Nobel laureate’s war in Ethiopia risks destabilizing whole region
By Kate Bartlett
ADDIS ABABA / KHARTOUM / JOHANNESBURG – When Abiy Ahmed became Ethiopia’s prime minister following a wave of protests, he was lauded for opening up the formerly repressive country, receiving the Nobel Prize for his peace-making efforts and reforms.
But this Ethiopian “glasnost” has also upended power dynamics and stirred ethnic tensions in the diverse state of some 110 million people, and analysts worry about a possible Balkanization of Africa’s second-most populous country.
The peacemaker has sent troops into the country’s mountainous Tigray region to quell an uprising by a rebellious party, which the United Nations and others warn might turn into a protracted conflict and destabilize the entire region.
“Abiy coming into the leadership was really a dramatic change, a flipping on its head of power dynamics,” said Ahmed Soliman, who researches the Horn of Africa at the British think tank Chatham House.
“It’s certainly led to rising ethno-nationalism,” he said. “Several regional forces are looking for greater autonomy.”
The rebels that the federal government is fighting, the Tigray People’s Liberation Front (TPLF), are a political party that long dominated Ethiopian politics. Since Abiy took office in 2018, he has been at odds with Tigray elites, purging them from government and state institutions.
Some 10 days ago, Abiy shocked the international community by ordering soldiers into the region after a TPLF attack. He introduced a curfew, appointed a new regional leader and ordered air strikes.
“This is being labelled by the federal government as a decisive operation to remove a military junta and free the people of Tigray,” said analyst Soliman.
But “the leader of the TPLF calling on citizens to take up arms suggests an entrenched conflict,” he added, noting the Tigrayans are battle-hardened and well-equipped as they were involved in the border war with neighbouring Eritrea for years.
Bloodshed has been reported on both sides, though there are no firm casualty figures available, and a stream of refugees are now fleeing Tigray across the border to Sudan.
With this, the conflict is taking on an increasingly regional dimension.
Thousands of refugees could destabilize “Sudan at a time when the country is seeking a historic political transition” after a coup last year, the Soufran Centre, a research group, said.
Eritrea has also been brought into the conflict, as the TPLF accused its old enemy – with whom Abiy has made a delicate peace, earning himself the 2019 Nobel – of backing Ethiopian troops on the ground.
The TPLF launched rockets across the border into Eritrea on Saturday, fulfilling the UN’s projected worst-case scenario with the fighting spreading across international borders.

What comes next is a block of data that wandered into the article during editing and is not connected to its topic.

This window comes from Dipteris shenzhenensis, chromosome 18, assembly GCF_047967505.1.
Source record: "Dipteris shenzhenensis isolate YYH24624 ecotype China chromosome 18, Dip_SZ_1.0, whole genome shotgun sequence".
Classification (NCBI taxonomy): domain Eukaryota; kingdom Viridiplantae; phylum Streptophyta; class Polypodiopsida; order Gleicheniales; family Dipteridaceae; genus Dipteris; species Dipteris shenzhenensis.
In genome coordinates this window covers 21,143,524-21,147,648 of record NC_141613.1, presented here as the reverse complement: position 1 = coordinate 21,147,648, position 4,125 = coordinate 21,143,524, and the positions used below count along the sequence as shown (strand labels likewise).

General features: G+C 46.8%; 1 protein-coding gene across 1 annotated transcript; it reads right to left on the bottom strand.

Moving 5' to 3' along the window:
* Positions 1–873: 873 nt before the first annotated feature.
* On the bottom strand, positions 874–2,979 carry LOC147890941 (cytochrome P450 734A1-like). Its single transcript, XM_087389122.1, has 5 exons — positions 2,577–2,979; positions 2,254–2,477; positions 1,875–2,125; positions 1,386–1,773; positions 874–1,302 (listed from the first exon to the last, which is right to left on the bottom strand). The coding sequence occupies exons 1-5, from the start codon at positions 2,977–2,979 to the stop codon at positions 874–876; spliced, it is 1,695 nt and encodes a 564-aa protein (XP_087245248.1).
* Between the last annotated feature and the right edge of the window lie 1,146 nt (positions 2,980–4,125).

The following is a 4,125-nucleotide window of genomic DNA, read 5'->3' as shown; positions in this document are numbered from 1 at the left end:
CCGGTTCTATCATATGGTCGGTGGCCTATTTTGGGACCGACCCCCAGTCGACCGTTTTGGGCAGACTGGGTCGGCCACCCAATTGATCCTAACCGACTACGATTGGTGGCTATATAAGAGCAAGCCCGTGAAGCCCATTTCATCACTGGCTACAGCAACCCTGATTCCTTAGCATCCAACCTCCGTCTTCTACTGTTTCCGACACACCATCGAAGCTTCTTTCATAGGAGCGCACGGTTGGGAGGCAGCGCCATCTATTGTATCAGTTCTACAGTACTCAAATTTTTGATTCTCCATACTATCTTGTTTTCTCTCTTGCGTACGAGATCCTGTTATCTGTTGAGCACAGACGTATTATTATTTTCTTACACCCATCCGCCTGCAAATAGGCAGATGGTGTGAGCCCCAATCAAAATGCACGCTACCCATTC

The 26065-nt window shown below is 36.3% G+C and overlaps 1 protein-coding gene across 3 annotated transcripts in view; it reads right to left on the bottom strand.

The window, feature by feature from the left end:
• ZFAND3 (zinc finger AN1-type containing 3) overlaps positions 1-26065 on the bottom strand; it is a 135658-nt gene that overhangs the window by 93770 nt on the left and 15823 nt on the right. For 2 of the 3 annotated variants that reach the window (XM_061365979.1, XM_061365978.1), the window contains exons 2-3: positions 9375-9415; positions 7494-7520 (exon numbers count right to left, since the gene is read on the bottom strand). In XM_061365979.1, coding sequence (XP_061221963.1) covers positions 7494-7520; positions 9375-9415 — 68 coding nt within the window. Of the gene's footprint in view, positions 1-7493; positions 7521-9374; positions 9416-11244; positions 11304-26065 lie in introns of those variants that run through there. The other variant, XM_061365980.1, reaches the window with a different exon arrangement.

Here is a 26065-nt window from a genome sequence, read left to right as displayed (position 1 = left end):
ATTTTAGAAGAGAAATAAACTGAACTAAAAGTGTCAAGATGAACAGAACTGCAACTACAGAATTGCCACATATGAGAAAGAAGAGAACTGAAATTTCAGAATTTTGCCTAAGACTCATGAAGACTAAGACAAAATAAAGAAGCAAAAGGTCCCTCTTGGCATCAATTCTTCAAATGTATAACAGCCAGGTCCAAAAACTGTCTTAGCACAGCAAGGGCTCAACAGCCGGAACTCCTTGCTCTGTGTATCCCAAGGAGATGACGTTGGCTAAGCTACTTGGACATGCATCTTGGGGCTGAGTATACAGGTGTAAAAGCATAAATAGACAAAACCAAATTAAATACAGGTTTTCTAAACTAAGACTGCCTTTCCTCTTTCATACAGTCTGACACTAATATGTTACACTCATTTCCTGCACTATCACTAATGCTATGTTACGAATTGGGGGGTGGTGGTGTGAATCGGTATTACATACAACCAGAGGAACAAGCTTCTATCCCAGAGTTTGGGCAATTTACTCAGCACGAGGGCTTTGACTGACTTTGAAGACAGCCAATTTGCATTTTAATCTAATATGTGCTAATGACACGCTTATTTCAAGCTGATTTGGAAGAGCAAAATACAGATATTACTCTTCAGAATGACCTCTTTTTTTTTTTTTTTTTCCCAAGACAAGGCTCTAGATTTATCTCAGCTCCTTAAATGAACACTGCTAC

Ethiopia also has a large contingent of African Union peacekeepers fighting Islamist militants in war-torn Somalia. If the conflict in Tigray escalates, Ethiopia might withdraw its troops. This could impact stability in Somalia, which is soon to hold elections.
And the conflict shows no sign of abating.
The TPLF’s leader Debretsion Gebremichael told dpa in a telephone interview that “the entire population in Tigray is angry with what’s going on … they [the federal government] subjugate us.”
He said the region is being punished for holding, and winning, elections in September in defiance of Addis Ababa – which had cancelled them due to the COVID-19 pandemic.
While the TPLF does have weapons, “the people are ready to fight, even [with] sticks,” Debretsion said.
“Now [Abiy] has to go to the ICC [International Criminal Court] for war crimes. He has bombed his own people,” the TPLF leader added.
Abiy, however, maintains he was forced into taking action in Tigray after the TPLF committed “treason” by killing federal troops “when they were at their most vulnerable … in their pyjamas.”
The TPLF “ruled the country for the previous 27 years through means of oppression rather than law,” Abiy said.
Chatham House’s Soliman said the question now facing the Nobel laureate is whether he will be able to convince the Tigrayans he is fighting in their interests, noting “turnout at the voting booth suggests otherwise.”
There is also the possibility that other regional groups follow the TPLF’s lead and rebel against Addis Ababa.
“When there is such a stark clash between federal and regional authority, that does have a potential to catalyze other similar campaigns and movements,” William Davison, Ethiopia analyst for the International Crisis Group, told dpa.
For example, Davison said, “some Oromo nationalist activists are now more sympathetic to the TPLF cause than to the federal government.”
The Oromo ethnic group have long felt neglected by the central government and earlier this year at least 239 people were killed after the violent death of a popular Oromo singer sparked unrest across the country.
“My enemy’s enemy is my friend,” could be the way various groups are seeing the situation, despite historical difference, Davison said.
Meanwhile, rights groups, the European Union, and the UN have warned Tigrayans are being ethnically profiled and discriminated.
Last week, Amnesty International reported a massacre of civilians in Tigray, though the organization said it was unclear who was behind it.
Nonetheless, it is becoming increasingly clear that civilians will pay a heavy price in this conflict.
“The political/military strategies are for others to debate,” tweeted Maaza Mengiste, an Ethiopia author whose historical war novel “The Shadow King” is shortlisted for this year’s Booker Prize.
“I’m stuck on the human cost, the layers of loss on top of loss that so many face. Those who have the least will suffer the most.”